Improve your cash-flow with these three basic steps.
Reduce stock levels
If you supply goods to customers don’t invest too much of your cash in stock unless you are sure you can shift the stock in the very near future. Not only does holding stock drain your cash reserves but if the goods are not used there is a risk they may become damaged or obsolete. You may also have to pay to store stock, another expense you could do without. Try to develop a system where you only order stock when it’s needed or reduce the level of stock you hold to the minimum your business needs. Overstocking can be a serious drain on cash-flow.
Extend supplier credit
Hold onto your money for longer by negotiating better terms with your suppliers. The larger your business is the easier it is to negotiate better terms. Don’t pay a supplier in 14 days if you can agree on 30 or 60 days. If you’re unable to extend your credit terms try and negotiate prompt payment discounts. The idea is to keep your hard earned cash in your bank account for as long as possible.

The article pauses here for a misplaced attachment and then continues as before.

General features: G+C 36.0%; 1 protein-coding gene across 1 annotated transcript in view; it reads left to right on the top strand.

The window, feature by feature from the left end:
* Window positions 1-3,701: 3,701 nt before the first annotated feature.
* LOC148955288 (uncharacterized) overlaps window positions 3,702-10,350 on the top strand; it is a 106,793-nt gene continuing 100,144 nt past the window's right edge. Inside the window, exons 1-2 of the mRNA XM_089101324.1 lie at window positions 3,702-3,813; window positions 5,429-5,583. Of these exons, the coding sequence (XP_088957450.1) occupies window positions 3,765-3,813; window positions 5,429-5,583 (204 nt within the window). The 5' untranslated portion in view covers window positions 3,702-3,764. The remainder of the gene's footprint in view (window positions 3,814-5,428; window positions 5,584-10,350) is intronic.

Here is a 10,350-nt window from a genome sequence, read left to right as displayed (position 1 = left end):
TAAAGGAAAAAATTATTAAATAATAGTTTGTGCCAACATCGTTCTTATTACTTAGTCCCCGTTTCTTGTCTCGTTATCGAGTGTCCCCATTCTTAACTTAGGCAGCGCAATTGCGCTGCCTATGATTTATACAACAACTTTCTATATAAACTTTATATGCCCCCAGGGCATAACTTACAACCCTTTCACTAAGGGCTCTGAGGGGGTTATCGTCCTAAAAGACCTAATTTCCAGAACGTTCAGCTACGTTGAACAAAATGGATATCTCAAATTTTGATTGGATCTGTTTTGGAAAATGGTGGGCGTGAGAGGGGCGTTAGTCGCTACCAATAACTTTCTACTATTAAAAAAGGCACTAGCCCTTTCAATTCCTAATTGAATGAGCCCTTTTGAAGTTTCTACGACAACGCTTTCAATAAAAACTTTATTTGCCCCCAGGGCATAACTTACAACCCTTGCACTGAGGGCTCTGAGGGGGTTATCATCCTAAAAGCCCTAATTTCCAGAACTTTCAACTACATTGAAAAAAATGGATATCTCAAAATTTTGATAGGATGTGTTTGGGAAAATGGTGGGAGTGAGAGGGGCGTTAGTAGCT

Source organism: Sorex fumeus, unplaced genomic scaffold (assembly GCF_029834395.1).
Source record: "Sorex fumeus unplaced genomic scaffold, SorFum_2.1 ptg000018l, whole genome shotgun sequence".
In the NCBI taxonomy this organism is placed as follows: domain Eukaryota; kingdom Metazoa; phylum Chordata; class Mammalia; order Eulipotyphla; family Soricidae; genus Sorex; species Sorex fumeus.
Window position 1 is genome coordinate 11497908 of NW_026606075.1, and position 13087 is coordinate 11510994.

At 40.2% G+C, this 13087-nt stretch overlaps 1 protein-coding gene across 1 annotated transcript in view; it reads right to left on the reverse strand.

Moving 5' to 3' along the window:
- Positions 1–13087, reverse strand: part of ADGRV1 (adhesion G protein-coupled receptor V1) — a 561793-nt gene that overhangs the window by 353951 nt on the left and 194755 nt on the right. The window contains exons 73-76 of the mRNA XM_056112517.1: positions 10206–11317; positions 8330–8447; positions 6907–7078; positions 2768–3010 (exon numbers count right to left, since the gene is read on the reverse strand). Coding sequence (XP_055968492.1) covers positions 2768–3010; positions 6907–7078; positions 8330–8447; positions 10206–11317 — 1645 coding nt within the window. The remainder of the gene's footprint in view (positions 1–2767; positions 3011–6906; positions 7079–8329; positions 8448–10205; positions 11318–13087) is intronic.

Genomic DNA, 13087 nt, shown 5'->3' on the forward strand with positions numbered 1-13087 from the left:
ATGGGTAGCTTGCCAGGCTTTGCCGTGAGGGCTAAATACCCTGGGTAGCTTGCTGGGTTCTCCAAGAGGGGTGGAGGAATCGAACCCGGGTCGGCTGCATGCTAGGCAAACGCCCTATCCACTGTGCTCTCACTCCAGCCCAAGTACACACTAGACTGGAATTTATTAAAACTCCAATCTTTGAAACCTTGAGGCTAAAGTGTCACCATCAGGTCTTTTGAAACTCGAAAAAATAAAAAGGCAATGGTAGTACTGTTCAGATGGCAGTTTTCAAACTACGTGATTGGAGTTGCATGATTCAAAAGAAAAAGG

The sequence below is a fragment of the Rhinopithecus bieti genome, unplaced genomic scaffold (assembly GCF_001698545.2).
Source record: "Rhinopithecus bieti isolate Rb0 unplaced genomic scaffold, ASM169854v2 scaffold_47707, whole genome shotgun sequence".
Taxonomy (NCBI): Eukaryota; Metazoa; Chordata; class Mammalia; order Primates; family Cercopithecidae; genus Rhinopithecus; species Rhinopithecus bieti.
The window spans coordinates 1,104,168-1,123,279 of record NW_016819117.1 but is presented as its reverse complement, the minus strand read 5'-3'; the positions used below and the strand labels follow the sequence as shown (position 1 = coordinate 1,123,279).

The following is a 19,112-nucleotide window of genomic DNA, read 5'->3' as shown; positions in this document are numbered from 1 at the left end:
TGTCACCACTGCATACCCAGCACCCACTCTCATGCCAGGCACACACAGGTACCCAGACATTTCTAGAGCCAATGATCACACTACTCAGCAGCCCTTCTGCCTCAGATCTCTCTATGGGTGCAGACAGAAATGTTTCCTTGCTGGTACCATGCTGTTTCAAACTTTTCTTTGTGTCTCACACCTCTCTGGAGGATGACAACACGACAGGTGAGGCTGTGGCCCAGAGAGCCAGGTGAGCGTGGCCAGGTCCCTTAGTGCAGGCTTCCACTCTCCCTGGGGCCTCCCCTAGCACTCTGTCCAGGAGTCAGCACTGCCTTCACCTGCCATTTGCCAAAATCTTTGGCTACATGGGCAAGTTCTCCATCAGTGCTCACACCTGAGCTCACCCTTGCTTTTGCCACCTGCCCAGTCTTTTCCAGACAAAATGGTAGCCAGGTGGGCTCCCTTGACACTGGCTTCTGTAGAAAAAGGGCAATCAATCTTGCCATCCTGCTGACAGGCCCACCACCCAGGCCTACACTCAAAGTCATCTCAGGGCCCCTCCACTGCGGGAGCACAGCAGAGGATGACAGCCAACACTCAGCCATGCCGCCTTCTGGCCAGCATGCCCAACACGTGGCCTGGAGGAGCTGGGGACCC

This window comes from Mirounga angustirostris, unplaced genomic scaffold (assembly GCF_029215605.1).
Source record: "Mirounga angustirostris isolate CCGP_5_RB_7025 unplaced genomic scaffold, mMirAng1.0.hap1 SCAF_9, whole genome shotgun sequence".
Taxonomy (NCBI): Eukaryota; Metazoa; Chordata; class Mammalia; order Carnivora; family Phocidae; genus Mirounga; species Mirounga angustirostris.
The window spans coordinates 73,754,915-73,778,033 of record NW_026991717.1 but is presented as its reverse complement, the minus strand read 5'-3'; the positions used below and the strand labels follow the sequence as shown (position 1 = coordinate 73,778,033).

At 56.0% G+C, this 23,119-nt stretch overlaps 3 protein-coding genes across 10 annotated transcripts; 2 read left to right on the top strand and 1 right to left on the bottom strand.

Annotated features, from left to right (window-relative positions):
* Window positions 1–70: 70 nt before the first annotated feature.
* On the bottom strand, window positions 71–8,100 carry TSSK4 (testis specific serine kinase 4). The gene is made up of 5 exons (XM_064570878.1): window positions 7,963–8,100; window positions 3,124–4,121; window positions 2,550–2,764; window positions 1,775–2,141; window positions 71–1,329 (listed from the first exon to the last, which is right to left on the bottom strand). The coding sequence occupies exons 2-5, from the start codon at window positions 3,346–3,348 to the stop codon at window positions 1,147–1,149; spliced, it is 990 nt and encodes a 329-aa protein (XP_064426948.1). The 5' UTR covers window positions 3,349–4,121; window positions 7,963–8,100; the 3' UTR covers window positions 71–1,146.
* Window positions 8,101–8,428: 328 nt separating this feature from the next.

Chase your debtors
Credit control is the most important part of looking after your money. If you have carried out a service or supplied goods then you are entitled to be paid. Make sure customers understand what your terms are and when payment is expected. If customers are late in paying make sure you chase in good time and don’t forget about the money owed to you. If possible make sure you ask for a deposit or better still get paid upfront.
As a small business you are entitled to charge late payment interest at 8% over the base rate. Although you may not decide to charge the interest in most situations, having the wording on your invoices is a great way to encourage people to pay on time.
Stephen Hill Partnership specialises in helping small businesses. Arrange a free consultation today. Download our App.